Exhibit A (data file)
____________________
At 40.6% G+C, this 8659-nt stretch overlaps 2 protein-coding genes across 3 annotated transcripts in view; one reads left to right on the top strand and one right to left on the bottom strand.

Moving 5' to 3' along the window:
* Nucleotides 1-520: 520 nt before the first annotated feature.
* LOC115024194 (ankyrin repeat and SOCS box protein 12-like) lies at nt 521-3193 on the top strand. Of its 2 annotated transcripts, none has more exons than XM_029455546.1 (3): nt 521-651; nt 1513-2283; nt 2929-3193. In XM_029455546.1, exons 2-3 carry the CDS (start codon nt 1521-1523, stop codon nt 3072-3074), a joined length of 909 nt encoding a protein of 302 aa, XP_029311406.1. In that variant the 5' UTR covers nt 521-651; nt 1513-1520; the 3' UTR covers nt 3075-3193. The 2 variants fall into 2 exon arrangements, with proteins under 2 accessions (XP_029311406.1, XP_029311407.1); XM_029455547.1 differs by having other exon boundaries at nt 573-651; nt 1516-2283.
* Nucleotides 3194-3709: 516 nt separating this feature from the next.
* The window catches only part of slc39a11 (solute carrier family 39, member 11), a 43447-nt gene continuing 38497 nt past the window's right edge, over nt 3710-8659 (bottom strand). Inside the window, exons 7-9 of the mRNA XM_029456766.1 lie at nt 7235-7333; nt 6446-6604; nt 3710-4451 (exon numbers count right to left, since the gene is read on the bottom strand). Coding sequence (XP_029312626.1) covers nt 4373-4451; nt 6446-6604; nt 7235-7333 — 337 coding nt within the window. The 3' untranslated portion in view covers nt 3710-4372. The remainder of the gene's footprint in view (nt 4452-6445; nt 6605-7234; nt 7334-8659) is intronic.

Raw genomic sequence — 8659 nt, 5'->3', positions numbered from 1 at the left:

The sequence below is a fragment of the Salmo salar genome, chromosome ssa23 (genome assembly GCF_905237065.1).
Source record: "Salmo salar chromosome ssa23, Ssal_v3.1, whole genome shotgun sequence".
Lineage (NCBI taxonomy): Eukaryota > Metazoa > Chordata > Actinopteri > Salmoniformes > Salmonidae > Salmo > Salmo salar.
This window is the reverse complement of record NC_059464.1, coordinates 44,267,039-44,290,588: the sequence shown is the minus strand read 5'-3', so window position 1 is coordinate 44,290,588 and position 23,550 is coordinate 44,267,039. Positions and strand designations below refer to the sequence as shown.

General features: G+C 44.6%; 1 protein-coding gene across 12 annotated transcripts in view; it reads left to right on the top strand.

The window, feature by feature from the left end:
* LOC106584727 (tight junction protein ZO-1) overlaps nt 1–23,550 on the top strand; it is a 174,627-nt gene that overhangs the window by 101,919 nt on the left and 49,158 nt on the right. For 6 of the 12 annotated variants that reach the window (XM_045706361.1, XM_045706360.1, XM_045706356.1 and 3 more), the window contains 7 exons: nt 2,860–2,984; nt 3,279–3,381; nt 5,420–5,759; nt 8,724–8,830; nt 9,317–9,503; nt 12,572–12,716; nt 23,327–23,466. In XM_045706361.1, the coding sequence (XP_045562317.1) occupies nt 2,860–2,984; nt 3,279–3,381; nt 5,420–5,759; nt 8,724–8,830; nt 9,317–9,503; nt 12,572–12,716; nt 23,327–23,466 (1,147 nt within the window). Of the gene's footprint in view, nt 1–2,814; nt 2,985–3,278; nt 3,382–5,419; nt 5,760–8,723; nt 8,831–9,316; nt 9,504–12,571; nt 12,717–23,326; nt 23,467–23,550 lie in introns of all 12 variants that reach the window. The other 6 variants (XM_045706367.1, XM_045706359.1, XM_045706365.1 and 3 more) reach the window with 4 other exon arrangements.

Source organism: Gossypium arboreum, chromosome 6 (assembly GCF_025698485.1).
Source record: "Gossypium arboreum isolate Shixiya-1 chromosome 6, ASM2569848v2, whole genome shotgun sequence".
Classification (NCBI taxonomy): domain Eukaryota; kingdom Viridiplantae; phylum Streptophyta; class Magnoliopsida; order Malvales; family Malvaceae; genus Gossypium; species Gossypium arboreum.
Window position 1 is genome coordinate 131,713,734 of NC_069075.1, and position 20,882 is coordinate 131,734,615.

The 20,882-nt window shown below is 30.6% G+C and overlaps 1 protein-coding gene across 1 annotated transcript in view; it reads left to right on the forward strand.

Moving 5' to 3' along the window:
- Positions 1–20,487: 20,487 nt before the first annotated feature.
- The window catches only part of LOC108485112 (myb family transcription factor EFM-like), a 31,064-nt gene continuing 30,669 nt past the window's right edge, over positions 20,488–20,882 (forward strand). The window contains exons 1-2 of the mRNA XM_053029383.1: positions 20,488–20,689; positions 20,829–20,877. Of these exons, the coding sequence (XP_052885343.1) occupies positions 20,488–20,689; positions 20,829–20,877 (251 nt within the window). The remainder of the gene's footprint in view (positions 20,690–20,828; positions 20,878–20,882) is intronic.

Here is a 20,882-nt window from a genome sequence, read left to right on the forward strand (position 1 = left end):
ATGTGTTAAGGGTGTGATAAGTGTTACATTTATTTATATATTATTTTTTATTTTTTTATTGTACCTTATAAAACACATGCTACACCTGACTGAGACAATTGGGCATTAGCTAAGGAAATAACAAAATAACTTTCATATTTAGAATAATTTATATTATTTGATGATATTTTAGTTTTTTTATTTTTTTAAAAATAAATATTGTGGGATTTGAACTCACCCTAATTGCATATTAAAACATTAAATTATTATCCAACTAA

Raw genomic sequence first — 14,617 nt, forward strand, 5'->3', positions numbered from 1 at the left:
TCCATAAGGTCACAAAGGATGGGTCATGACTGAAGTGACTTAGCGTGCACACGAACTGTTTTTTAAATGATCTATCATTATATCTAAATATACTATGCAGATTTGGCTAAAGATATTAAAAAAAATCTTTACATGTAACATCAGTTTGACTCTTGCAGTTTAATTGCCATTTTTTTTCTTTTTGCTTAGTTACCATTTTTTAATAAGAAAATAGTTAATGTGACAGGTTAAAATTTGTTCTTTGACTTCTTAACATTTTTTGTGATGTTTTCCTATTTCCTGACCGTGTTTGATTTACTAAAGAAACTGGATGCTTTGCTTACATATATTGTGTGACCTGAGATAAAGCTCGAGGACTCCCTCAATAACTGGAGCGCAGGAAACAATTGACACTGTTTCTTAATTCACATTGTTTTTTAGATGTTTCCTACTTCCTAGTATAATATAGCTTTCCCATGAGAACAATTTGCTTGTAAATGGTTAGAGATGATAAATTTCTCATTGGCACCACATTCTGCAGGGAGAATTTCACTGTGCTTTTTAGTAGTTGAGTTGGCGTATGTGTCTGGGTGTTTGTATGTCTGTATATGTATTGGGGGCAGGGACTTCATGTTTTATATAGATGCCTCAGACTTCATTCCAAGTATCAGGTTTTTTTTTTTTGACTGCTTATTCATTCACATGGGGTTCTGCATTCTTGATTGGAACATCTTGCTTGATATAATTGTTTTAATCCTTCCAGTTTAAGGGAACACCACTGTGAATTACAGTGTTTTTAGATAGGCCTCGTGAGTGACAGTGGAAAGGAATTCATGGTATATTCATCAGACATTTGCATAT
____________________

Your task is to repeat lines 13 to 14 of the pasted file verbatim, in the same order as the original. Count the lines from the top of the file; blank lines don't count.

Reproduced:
The window, feature by feature from the left end:
* LOC106584727 (tight junction protein ZO-1) overlaps nt 1–23,550 on the top strand; it is a 174,627-nt gene that overhangs the window by 101,919 nt on the left and 49,158 nt on the right. For 6 of the 12 annotated variants that reach the window (XM_045706361.1, XM_045706360.1, XM_045706356.1 and 3 more), the window contains 7 exons: nt 2,860–2,984; nt 3,279–3,381; nt 5,420–5,759; nt 8,724–8,830; nt 9,317–9,503; nt 12,572–12,716; nt 23,327–23,466. In XM_045706361.1, the coding sequence (XP_045562317.1) occupies nt 2,860–2,984; nt 3,279–3,381; nt 5,420–5,759; nt 8,724–8,830; nt 9,317–9,503; nt 12,572–12,716; nt 23,327–23,466 (1,147 nt within the window). Of the gene's footprint in view, nt 1–2,814; nt 2,985–3,278; nt 3,382–5,419; nt 5,760–8,723; nt 8,831–9,316; nt 9,504–12,571; nt 12,717–23,326; nt 23,467–23,550 lie in introns of all 12 variants that reach the window. The other 6 variants (XM_045706367.1, XM_045706359.1, XM_045706365.1 and 3 more) reach the window with 4 other exon arrangements.